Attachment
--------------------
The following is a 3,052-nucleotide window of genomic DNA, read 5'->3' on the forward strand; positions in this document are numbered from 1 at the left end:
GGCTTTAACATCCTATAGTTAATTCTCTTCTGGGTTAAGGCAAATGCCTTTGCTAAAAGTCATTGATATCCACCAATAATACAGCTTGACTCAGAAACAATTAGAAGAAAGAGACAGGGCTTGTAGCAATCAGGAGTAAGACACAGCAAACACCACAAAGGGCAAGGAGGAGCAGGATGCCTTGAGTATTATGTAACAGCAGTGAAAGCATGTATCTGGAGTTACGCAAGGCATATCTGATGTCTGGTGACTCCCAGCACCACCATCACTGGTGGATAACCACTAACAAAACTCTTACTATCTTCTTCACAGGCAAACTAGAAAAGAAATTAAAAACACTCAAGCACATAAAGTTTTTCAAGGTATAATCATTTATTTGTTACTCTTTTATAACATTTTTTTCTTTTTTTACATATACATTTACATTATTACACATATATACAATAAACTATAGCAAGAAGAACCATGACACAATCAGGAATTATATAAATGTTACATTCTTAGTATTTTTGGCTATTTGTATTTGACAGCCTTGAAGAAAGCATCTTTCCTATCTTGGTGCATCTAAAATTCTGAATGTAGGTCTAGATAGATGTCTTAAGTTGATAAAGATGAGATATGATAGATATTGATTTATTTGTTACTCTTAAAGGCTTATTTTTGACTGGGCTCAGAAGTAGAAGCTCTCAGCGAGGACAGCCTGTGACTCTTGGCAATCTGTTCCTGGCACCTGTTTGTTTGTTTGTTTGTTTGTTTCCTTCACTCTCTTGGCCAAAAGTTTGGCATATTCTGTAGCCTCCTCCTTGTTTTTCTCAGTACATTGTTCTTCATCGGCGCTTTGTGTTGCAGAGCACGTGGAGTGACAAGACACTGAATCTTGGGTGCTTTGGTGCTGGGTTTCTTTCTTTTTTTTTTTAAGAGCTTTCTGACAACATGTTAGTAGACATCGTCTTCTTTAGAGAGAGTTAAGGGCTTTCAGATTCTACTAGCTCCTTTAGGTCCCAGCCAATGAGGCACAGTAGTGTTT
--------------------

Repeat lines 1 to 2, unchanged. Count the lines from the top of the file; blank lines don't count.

The following is a 3,052-nucleotide window of genomic DNA, read 5'->3' on the forward strand; positions in this document are numbered from 1 at the left end:
GGCTTTAACATCCTATAGTTAATTCTCTTCTGGGTTAAGGCAAATGCCTTTGCTAAAAGTCATTGATATCCACCAATAATACAGCTTGACTCAGAAACAATTAGAAGAAAGAGACAGGGCTTGTAGCAATCAGGAGTAAGACACAGCAAACACCACAAAGGGCAAGGAGGAGCAGGATGCCTTGAGTATTATGTAACAGCAGTGAAAGCATGTATCTGGAGTTACGCAAGGCATATCTGATGTCTGGTGACTCCCAGCACCACCATCACTGGTGGATAACCACTAACAAAACTCTTACTATCTTCTTCACAGGCAAACTAGAAAAGAAATTAAAAACACTCAAGCACATAAAGTTTTTCAAGGTATAATCATTTATTTGTTACTCTTTTATAACATTTTTTTCTTTTTTTACATATACATTTACATTATTACACATATATACAATAAACTATAGCAAGAAGAACCATGACACAATCAGGAATTATATAAATGTTACATTCTTAGTATTTTTGGCTATTTGTATTTGACAGCCTTGAAGAAAGCATCTTTCCTATCTTGGTGCATCTAAAATTCTGAATGTAGGTCTAGATAGATGTCTTAAGTTGATAAAGATGAGATATGATAGATATTGATTTATTTGTTACTCTTAAAGGCTTATTTTTGACTGGGCTCAGAAGTAGAAGCTCTCAGCGAGGACAGCCTGTGACTCTTGGCAATCTGTTCCTGGCACCTGTTTGTTTGTTTGTTTGTTTGTTTCCTTCACTCTCTTGGCCAAAAGTTTGGCATATTCTGTAGCCTCCTCCTTGTTTTTCTCAGTACATTGTTCTTCATCGGCGCTTTGTGTTGCAGAGCACGTGGAGTGACAAGACACTGAATCTTGGGTGCTTTGGTGCTGGGTTTCTTTCTTTTTTTTTTTAAGAGCTTTCTGACAACATGTTAGTAGACATCGTCTTCTTTAGAGAGAGTTAAGGGCTTTCAGATTCTACTAGCTCCTTTAGGTCCCAGCCAATGAGGCACAGTAGTGTTT